|The Oracle. By William Broad.
||[Sep. 25th, 2011|10:24 pm]
This is going to be a very difficult review to write, for two reasons. First, it has been quite a while since I’ve been this wrong about a book. I started it off, and the prologue did not give me a lot of confidence that the author knew what he was talking about, or had done any serious study. That turned out to be dead wrong, and I think I ended up liking the book quite a lot. Second, the main point of the book is in the background for almost all of it. It is discussed directly only in the prologue and in the very last chapter, the rest being a gathering of the ancient accounts of the Oracle of Delphi, and then a history of the early scientific attempts to learn about the Oracle, followed by the story of one particular set of scholars who collaborate to reveal one secret of the Oracle, which is roughly 40% of the book.
As it turned out, the author has certainly done his homework, and I was able to recognize many of the ancient citations of the Oracle from the other source I know it best from, The Cartoon History of the Universe. Beyond cartoon history, however, Broad holds the story up by some of its threads and asks us to examine it more closely, which highlights many amazing things about the Oracle.
The temple grounds of the Oracle became richly decorated because many different city states would offer devotions to Apollo for correct predictions related to the great questions that concerned city states: war and peace, freedom and slavery, colonization and empire. Note first that it is many different groups of Greeks: Delphi, as open to all, helped reinforce a sense of a shared Greek culture.
But why was the Oracle so popular for answering the questions of the day? There was no shortage of people in the Greek world that claimed divine inspiration or birth, not to mention places believed to be sacred to the gods, and all of them attempted to grant prophecies to those seeking divine wisdom. The Oracle of Delphi became the most prominent and celebrated because it had a long tradition of giving clear, correct answers. Yes, the responses were often given in verse and there could be some ambiguity, but not much. That reputation is why the Delphic Oracle was given the most difficult questions to ask.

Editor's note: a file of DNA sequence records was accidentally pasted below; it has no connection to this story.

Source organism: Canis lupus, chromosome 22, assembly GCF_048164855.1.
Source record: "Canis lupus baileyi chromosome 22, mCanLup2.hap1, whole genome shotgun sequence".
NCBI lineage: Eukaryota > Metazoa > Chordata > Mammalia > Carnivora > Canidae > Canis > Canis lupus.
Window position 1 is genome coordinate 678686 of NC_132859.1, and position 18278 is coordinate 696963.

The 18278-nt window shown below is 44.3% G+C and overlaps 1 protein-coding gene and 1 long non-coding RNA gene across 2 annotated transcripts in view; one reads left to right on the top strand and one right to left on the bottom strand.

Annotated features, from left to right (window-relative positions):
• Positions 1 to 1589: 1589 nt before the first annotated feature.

Of course, this makes it all the more ironic that perhaps the most famous prophecy of the Oracle of Delphi was the one given to Croesus, the “If you attack Persia, you will destroy a great empire”, by which the Oracle (presumably) meant Croesus’ own empire, Lydia. That pronunciation is full of Oracular doublespeak that would have been quite typical in those days, and Broad describes how the aftermath of Croesus’ fall cast doubts upon the ability of the Oracle to correctly prophecy the future, something which the temple priests spent years trying to remedy.
For these and other good questions, Broad had me drawn in by the end of the first chapter. That kept up as I moved along, past the point where the Oracle had faded into history. From there, the scholarly story unfolds, and I did find it interesting. Broad gets into the politics of the early investigations at Delphi, and into how a scholarly consensus in Archeology was developed despite being based upon shoddy science at the beginning. He does a good job of mentioning that cultural and national pride had a large impact on the initial excavations and conclusions that were drawn, as well as some of the pushback both at the beginning and subsequently.
The story of the recent discoveries is likewise interesting, but here I think I benefit from a bit of inside knowledge. The story is spread out of over years, as it primarily involves the research of a pair of professors in different fields who have to do their research and collaborations when they have time amongst their other academic commitments. Given my knowledge of that process, I can easily imagine how that process happened, but Broad doesn’t spell it out, and does occasionally mention how many years the research takes.